A micro-winery is a small wine producer that usually does not have a vineyard, and instead sources its grape products from outside suppliers. The concept is similar to a microbrewery, in that small batches of product are made primarily for local consumption. A micro-winery uses similar wine-making equipment as a major commercial winery, just on a smaller scale. Glass carboys and sanitary plastic pails are often seen in the facilities of a micro-winery. Typically, each batch of wine yields 23 Liters (6 US gallons or about 30 bottles of wine).One of the primary differences of a micro-winery as compared to a typical winery is that a micro-winery is able to offer a wider range of wines and on a year round basis because it is not tied to the grapes it grows.
The urban winery is a recent phenomenon whereby a wine producer chooses to locate their winemaking facility in an urban setting within a city rather than in the traditional rural setting near the vineyards. With advances in technology and transportation, it is not a problem for an urban winery to grow grapes in a remote location and then transport them to the urban facility for processing if so desired, but many are micro-wineries that rely on technology instead of agriculture for their ingredients. Urban wineries have been opened in cities across the United States including San Francisco; Sacramento; Portland, Oregon; Seattle; Frederick, Maryland; New York; Cincinnati; San Diego, Los Angeles and even one in Kill Devil Hills, NC.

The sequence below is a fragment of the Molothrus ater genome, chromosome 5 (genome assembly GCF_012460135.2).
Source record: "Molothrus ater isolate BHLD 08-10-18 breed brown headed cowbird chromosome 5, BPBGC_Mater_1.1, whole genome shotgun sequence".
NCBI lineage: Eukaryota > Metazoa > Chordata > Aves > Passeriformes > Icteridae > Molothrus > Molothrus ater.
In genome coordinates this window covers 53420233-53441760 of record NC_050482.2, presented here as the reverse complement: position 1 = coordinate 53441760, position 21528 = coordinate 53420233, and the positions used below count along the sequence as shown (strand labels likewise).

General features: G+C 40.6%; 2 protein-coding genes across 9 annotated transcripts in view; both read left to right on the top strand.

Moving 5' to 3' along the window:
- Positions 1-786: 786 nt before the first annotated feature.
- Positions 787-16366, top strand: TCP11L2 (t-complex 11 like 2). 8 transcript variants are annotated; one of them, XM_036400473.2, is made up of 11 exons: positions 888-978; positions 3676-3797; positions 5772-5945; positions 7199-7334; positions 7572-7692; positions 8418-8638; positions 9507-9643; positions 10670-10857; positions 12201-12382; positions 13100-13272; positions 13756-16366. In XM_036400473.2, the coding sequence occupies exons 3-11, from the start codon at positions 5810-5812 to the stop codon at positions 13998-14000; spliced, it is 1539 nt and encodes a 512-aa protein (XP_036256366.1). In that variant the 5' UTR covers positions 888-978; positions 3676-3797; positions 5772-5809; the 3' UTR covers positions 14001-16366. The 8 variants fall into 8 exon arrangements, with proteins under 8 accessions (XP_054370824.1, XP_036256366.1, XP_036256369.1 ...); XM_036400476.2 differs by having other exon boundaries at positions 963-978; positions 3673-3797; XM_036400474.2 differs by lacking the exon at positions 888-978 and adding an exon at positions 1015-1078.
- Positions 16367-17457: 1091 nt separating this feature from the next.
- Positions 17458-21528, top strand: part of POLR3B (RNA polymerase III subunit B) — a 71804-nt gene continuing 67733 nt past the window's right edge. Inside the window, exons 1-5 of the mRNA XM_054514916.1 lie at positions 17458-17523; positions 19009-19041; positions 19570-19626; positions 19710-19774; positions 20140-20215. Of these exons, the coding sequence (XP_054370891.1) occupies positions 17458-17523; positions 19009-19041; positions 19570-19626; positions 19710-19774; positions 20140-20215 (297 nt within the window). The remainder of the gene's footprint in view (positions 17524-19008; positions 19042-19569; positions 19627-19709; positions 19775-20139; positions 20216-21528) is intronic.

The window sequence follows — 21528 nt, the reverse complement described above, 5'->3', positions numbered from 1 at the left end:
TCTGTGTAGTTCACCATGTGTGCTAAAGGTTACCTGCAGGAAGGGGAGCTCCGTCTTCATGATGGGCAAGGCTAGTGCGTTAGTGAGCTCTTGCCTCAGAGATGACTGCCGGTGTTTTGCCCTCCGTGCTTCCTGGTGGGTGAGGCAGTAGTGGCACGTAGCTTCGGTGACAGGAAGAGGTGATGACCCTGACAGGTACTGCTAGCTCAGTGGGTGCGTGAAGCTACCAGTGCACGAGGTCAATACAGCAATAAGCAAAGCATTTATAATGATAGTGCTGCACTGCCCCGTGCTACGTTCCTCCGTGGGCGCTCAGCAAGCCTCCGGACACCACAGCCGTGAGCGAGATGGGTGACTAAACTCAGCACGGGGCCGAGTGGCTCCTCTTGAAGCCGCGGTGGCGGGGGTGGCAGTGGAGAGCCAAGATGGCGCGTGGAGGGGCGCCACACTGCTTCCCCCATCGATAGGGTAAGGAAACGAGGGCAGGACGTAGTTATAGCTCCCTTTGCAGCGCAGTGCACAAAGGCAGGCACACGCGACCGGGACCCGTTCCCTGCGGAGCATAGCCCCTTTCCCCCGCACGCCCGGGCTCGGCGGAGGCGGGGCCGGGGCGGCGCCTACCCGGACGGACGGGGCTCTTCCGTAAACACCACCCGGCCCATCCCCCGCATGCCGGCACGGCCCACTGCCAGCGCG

Wine aficionados traditionally had to travel to remote areas to learn about winemaking firsthand and to taste the offerings of a wine producer in the setting in which they were made. Now, many urban dwellers can hop in their car for a short drive or bike and even walk, and have an authentic winery experience. Many urban wineries offer production tours and a tasting room for this purpose and often retail sales of their wines. This allows the consumer to sample the wine and purchase directly from the source ensuring that wines have been stored correctly and not subjected to extreme conditions that can occur in transport and storage which require additional preservatives and can result in spoiled wines.
A few urban wineries offer their customers winemaking supplies and instruction to make their own wine. Amateur winemakers can choose the grape varieties, select an appellation, make production decisions along the way and then bottle and even design their own labels. This has spawned a new generation of boutique wines that are available in micro quantities as small as 30 bottles.